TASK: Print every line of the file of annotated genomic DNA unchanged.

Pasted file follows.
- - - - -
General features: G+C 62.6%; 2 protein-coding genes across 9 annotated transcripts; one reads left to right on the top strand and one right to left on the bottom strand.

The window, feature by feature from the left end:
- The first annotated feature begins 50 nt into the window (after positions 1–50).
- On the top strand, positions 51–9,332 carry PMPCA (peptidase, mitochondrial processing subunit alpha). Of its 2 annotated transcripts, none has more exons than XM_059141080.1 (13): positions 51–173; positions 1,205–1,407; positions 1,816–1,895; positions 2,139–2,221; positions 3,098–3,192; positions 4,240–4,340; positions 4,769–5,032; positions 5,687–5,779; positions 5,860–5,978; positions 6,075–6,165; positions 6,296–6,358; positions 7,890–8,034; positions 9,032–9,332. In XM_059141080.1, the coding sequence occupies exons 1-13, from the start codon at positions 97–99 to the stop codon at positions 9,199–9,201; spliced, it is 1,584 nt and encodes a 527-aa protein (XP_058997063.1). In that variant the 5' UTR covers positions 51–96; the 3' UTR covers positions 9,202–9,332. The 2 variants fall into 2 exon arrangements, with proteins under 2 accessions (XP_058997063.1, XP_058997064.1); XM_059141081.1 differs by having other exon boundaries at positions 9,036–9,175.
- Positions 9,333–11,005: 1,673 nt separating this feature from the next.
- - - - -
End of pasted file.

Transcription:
General features: G+C 62.6%; 2 protein-coding genes across 9 annotated transcripts; one reads left to right on the top strand and one right to left on the bottom strand.

The window, feature by feature from the left end:
- The first annotated feature begins 50 nt into the window (after positions 1–50).
- On the top strand, positions 51–9,332 carry PMPCA (peptidase, mitochondrial processing subunit alpha). Of its 2 annotated transcripts, none has more exons than XM_059141080.1 (13): positions 51–173; positions 1,205–1,407; positions 1,816–1,895; positions 2,139–2,221; positions 3,098–3,192; positions 4,240–4,340; positions 4,769–5,032; positions 5,687–5,779; positions 5,860–5,978; positions 6,075–6,165; positions 6,296–6,358; positions 7,890–8,034; positions 9,032–9,332. In XM_059141080.1, the coding sequence occupies exons 1-13, from the start codon at positions 97–99 to the stop codon at positions 9,199–9,201; spliced, it is 1,584 nt and encodes a 527-aa protein (XP_058997063.1). In that variant the 5' UTR covers positions 51–96; the 3' UTR covers positions 9,202–9,332. The 2 variants fall into 2 exon arrangements, with proteins under 2 accessions (XP_058997063.1, XP_058997064.1); XM_059141081.1 differs by having other exon boundaries at positions 9,036–9,175.
- Positions 9,333–11,005: 1,673 nt separating this feature from the next.